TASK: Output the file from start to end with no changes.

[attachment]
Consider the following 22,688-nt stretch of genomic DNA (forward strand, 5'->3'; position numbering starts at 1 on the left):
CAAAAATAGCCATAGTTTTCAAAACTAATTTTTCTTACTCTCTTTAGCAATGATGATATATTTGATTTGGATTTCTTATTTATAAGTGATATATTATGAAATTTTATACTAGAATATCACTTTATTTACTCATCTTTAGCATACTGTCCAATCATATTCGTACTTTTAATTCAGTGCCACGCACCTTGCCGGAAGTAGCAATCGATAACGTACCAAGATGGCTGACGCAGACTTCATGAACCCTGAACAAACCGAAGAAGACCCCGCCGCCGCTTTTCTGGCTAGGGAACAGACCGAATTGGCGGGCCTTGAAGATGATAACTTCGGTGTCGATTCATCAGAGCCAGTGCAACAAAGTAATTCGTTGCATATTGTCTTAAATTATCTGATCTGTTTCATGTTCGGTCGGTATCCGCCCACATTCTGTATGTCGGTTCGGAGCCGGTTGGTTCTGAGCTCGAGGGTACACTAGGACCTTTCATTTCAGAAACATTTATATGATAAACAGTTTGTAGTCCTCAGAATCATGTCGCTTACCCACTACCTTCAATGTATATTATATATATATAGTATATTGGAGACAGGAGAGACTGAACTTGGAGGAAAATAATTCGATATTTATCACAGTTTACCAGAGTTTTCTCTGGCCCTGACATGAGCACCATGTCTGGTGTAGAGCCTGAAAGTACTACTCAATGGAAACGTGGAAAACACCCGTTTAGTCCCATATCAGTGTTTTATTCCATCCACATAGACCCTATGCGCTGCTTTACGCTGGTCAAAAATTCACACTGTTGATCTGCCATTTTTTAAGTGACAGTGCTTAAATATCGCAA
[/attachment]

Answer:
Consider the following 22,688-nt stretch of genomic DNA (forward strand, 5'->3'; position numbering starts at 1 on the left):
CAAAAATAGCCATAGTTTTCAAAACTAATTTTTCTTACTCTCTTTAGCAATGATGATATATTTGATTTGGATTTCTTATTTATAAGTGATATATTATGAAATTTTATACTAGAATATCACTTTATTTACTCATCTTTAGCATACTGTCCAATCATATTCGTACTTTTAATTCAGTGCCACGCACCTTGCCGGAAGTAGCAATCGATAACGTACCAAGATGGCTGACGCAGACTTCATGAACCCTGAACAAACCGAAGAAGACCCCGCCGCCGCTTTTCTGGCTAGGGAACAGACCGAATTGGCGGGCCTTGAAGATGATAACTTCGGTGTCGATTCATCAGAGCCAGTGCAACAAAGTAATTCGTTGCATATTGTCTTAAATTATCTGATCTGTTTCATGTTCGGTCGGTATCCGCCCACATTCTGTATGTCGGTTCGGAGCCGGTTGGTTCTGAGCTCGAGGGTACACTAGGACCTTTCATTTCAGAAACATTTATATGATAAACAGTTTGTAGTCCTCAGAATCATGTCGCTTACCCACTACCTTCAATGTATATTATATATATATAGTATATTGGAGACAGGAGAGACTGAACTTGGAGGAAAATAATTCGATATTTATCACAGTTTACCAGAGTTTTCTCTGGCCCTGACATGAGCACCATGTCTGGTGTAGAGCCTGAAAGTACTACTCAATGGAAACGTGGAAAACACCCGTTTAGTCCCATATCAGTGTTTTATTCCATCCACATAGACCCTATGCGCTGCTTTACGCTGGTCAAAAATTCACACTGTTGATCTGCCATTTTTTAAGTGACAGTGCTTAAATATCGCAA